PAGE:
Monthly Archives: October 2011

Kids Today Like Their Print

If it’s THEIR print, that is:

Students have returned to college campuses armed with laptops, smart phones and countless other electronic gadgets. Yet most still turn to a print newspaper for their campus news.

The printed versions of college newspapers continue to thrive, with students grabbing copies as they go from one class to another. It’s not unusual to see students reading about the latest campus news while eating a quick lunch or taking a break on the lawn.

It’s far less likely that the wired generation, raised with iPods and smart phones, is checking out the news on the newspaper’s website.

I can’t tell you how many college journalism events I go to, where they discuss “the future of journalism.” The only time student media even comes up is for someone to deplore it as unserious and students’ love of it as insignificant. It only counts as reading a paper if you read theTimes, kids!

Some of this is the usual amateur versus professional argument with which blogtopia is familiar. Some of it is that a lot of our pundit critters aren’t researchers, and just say things based on the last poll to cross their desks. But they ignore the reasons student papers succeed, and the reasons they do succeed could be valuable lessons to media companies that have responded to the loss of customers by making their products worse.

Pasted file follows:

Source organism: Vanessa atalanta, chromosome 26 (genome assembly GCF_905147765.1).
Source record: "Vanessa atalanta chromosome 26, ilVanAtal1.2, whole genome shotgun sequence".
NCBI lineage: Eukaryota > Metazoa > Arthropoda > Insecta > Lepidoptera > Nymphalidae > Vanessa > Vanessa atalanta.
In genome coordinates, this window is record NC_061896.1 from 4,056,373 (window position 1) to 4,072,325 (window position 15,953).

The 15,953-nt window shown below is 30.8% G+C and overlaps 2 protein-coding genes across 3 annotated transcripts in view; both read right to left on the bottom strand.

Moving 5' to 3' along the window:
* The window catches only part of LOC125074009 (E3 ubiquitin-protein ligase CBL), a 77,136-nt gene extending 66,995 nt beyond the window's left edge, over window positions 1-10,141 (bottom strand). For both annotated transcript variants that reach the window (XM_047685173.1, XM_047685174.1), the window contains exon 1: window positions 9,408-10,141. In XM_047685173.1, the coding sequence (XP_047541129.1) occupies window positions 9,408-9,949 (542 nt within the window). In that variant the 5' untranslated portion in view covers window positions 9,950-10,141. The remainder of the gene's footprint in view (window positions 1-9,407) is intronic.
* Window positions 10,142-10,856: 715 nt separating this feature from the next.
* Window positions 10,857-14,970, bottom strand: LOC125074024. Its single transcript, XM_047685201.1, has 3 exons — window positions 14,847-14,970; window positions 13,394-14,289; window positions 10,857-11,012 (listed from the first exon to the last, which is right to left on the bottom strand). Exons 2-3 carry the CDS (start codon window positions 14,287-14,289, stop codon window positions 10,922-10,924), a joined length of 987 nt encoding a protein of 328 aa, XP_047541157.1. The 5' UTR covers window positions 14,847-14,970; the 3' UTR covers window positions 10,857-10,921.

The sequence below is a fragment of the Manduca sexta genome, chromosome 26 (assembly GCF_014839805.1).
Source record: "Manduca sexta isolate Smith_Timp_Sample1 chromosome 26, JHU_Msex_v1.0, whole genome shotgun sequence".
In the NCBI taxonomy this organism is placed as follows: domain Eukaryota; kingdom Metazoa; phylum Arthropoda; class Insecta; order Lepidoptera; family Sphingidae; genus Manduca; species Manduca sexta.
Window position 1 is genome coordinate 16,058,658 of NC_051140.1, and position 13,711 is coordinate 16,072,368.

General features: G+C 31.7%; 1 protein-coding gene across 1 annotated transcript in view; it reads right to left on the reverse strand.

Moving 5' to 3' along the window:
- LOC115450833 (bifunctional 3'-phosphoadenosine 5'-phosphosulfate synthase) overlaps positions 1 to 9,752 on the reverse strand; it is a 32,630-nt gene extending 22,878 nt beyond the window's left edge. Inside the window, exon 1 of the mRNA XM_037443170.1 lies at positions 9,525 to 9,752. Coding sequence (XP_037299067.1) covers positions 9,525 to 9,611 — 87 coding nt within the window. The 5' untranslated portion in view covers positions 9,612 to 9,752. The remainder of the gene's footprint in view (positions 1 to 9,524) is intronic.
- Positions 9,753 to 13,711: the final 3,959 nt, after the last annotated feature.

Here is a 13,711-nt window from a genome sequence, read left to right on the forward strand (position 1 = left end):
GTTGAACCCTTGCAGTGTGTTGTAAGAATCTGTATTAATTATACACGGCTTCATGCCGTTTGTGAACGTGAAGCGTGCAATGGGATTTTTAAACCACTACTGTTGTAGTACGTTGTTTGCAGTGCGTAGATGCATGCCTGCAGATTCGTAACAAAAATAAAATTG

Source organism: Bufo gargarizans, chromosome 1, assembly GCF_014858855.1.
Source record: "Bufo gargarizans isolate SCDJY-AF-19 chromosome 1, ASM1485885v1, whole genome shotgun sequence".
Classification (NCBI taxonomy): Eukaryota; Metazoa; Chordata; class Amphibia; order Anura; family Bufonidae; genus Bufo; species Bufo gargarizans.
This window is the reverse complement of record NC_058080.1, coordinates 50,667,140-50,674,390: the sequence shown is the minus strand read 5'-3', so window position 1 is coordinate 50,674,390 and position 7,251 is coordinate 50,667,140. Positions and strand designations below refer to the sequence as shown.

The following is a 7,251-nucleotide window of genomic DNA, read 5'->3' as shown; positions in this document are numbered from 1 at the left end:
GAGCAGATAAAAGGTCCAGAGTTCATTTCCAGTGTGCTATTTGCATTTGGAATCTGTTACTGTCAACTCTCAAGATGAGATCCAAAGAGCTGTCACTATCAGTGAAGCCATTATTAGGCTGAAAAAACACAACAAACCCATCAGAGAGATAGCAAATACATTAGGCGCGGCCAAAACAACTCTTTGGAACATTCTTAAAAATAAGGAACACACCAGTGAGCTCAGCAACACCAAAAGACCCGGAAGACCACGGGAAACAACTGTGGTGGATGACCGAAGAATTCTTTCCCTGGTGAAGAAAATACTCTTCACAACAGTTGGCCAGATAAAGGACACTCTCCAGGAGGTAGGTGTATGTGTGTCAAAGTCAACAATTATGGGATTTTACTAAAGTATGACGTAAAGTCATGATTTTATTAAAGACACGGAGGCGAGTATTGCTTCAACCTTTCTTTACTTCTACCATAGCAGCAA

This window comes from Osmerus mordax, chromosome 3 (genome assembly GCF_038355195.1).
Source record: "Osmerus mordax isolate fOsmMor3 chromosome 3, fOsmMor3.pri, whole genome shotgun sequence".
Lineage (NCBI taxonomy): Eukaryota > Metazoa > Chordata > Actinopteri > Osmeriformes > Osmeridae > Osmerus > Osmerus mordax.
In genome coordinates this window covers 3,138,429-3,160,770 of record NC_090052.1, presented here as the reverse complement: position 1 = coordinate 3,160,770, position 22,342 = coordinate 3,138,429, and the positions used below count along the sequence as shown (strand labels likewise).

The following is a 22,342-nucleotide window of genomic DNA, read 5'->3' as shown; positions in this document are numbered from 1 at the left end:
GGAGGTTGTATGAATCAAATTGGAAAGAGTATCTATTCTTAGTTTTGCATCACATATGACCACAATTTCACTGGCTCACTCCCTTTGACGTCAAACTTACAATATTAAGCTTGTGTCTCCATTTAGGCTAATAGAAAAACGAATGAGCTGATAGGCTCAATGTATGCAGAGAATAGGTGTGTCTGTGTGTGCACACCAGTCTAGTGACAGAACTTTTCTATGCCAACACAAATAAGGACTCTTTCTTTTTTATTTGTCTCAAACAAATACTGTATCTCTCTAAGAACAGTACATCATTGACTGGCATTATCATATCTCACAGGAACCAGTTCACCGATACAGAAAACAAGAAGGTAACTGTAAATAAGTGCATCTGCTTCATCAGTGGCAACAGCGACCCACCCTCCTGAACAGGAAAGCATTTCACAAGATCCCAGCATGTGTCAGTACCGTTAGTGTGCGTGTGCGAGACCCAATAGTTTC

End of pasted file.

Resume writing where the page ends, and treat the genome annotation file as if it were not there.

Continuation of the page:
“College newspapers are niche publications,” said Lloyd Goodman, director of student publications at the university. “Students like to pick it up, read it over lunch. It’s still a community newspaper.”

That may help explain why, in general, local commercial newspapers have had trouble gaining a foothold with students. Several of the college newspaper advisors I spoke with described repeated — and unsuccessful — efforts by commercial newspapers in their areas to sell more on campus.